| USB device persistence during system suspend
| Alan Stern <firstname.lastname@example.org>
| September 2, 2006 (Updated February 25, 2008)
| What is the problem?
|According to the USB specification, when a USB bus is suspended the
|bus must continue to supply suspend current (around 1-5 mA). This
|is so that devices can maintain their internal state and hubs can
|detect connect-change events (devices being plugged in or unplugged).
|The technical term is "power session".
|If a USB device's power session is interrupted then the system is
|required to behave as though the device has been unplugged. It's a
|conservative approach; in the absence of suspend current the computer
|has no way to know what has actually happened. Perhaps the same
|device is still attached or perhaps it was removed and a different
|device plugged into the port. The system must assume the worst.
|By default, Linux behaves according to the spec. If a USB host
|controller loses power during a system suspend, then when the system
|wakes up all the devices attached to that controller are treated as
|though they had disconnected. This is always safe and it is the
|"officially correct" thing to do.
|For many sorts of devices this behavior doesn't matter in the least.
|If the kernel wants to believe that your USB keyboard was unplugged
|while the system was asleep and a new keyboard was plugged in when the
|system woke up, who cares? It'll still work the same when you type on
|Unfortunately problems _can_ arise, particularly with mass-storage
|devices. The effect is exactly the same as if the device really had
|been unplugged while the system was suspended. If you had a mounted
|filesystem on the device, you're out of luck -- everything in that
|filesystem is now inaccessible. This is especially annoying if your
|root filesystem was located on the device, since your system will
|Loss of power isn't the only mechanism to worry about. Anything that
|interrupts a power session will have the same effect. For example,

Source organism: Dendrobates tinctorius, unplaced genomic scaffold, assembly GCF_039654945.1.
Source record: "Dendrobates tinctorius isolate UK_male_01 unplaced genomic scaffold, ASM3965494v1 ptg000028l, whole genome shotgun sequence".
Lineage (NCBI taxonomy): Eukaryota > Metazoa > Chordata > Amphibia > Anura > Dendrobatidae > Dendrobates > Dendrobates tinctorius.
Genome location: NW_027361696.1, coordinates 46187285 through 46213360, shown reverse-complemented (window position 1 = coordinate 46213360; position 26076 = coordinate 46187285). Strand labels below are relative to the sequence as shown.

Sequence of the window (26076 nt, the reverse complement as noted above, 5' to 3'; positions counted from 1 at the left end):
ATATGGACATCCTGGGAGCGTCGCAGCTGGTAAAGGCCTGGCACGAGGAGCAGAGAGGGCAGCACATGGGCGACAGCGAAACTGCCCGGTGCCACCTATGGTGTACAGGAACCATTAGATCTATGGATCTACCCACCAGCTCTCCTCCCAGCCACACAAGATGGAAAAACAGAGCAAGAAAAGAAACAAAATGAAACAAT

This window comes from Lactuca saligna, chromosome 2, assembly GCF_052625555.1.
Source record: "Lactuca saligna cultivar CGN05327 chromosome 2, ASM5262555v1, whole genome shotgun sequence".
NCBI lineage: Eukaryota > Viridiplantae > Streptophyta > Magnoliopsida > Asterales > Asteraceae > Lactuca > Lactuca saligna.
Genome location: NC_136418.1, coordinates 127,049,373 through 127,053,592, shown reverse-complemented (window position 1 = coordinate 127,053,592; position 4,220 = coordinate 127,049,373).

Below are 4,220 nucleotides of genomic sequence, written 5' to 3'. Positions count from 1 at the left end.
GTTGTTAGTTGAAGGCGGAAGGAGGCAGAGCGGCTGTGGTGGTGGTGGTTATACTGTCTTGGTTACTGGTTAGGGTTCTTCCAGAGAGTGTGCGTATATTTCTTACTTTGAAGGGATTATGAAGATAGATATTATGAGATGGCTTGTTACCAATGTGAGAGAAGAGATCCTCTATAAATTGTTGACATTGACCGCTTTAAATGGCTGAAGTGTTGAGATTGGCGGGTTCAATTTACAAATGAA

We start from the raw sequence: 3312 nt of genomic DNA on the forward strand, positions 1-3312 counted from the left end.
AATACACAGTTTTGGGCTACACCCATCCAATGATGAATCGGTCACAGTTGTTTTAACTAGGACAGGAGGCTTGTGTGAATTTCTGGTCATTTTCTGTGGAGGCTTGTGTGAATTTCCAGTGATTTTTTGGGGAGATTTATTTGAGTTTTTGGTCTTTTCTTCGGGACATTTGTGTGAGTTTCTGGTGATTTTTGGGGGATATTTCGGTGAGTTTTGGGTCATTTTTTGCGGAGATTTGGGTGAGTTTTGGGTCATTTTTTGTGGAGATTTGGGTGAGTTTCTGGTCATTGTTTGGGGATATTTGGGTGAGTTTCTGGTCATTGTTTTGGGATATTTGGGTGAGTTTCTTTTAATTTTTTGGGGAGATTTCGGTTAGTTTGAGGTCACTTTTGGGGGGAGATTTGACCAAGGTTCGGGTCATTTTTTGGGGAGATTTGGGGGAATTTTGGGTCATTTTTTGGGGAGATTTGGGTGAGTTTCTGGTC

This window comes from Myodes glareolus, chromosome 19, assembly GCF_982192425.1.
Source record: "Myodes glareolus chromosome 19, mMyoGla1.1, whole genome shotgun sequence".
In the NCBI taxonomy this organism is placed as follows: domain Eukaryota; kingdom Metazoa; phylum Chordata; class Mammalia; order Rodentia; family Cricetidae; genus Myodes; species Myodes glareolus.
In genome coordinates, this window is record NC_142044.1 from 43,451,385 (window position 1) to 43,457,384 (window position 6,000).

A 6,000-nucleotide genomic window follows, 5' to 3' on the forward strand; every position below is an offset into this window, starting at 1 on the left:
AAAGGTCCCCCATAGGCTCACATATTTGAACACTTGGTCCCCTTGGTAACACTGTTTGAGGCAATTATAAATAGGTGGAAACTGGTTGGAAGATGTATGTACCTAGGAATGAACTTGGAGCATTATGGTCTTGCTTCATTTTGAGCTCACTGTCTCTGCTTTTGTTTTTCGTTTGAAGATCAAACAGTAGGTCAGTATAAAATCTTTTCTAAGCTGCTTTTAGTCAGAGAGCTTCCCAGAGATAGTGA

|even though suspend current may have been maintained while the system
|was asleep, on many systems during the initial stages of wakeup the
|firmware (i.e., the BIOS) resets the motherboard's USB host
|controllers. Result: all the power sessions are destroyed and again
|it's as though you had unplugged all the USB devices. Yes, it's
|entirely the BIOS's fault, but that doesn't do _you_ any good unless
|you can convince the BIOS supplier to fix the problem (lots of luck!).
|On many systems the USB host controllers will get reset after a
|suspend-to-RAM. On almost all systems, no suspend current is
|available during hibernation (also known as swsusp or suspend-to-disk).
|You can check the kernel log after resuming to see if either of these
|has happened; look for lines saying "root hub lost power or was reset".
|In practice, people are forced to unmount any filesystems on a USB
|device before suspending. If the root filesystem is on a USB device,
|the system can't be suspended at all. (All right, it _can_ be
|suspended -- but it will crash as soon as it wakes up, which isn't
| What is the solution?
|The kernel includes a feature called USB-persist. It tries to work
|around these issues by allowing the core USB device data structures to
|persist across a power-session disruption.
|It works like this. If the kernel sees that a USB host controller is
|not in the expected state during resume (i.e., if the controller was
|reset or otherwise had lost power) then it applies a persistence check
|to each of the USB devices below that controller for which the
|"persist" attribute is set. It doesn't try to resume the device; that
|can't work once the power session is gone. Instead it issues a USB
|port reset and then re-enumerates the device. (This is exactly the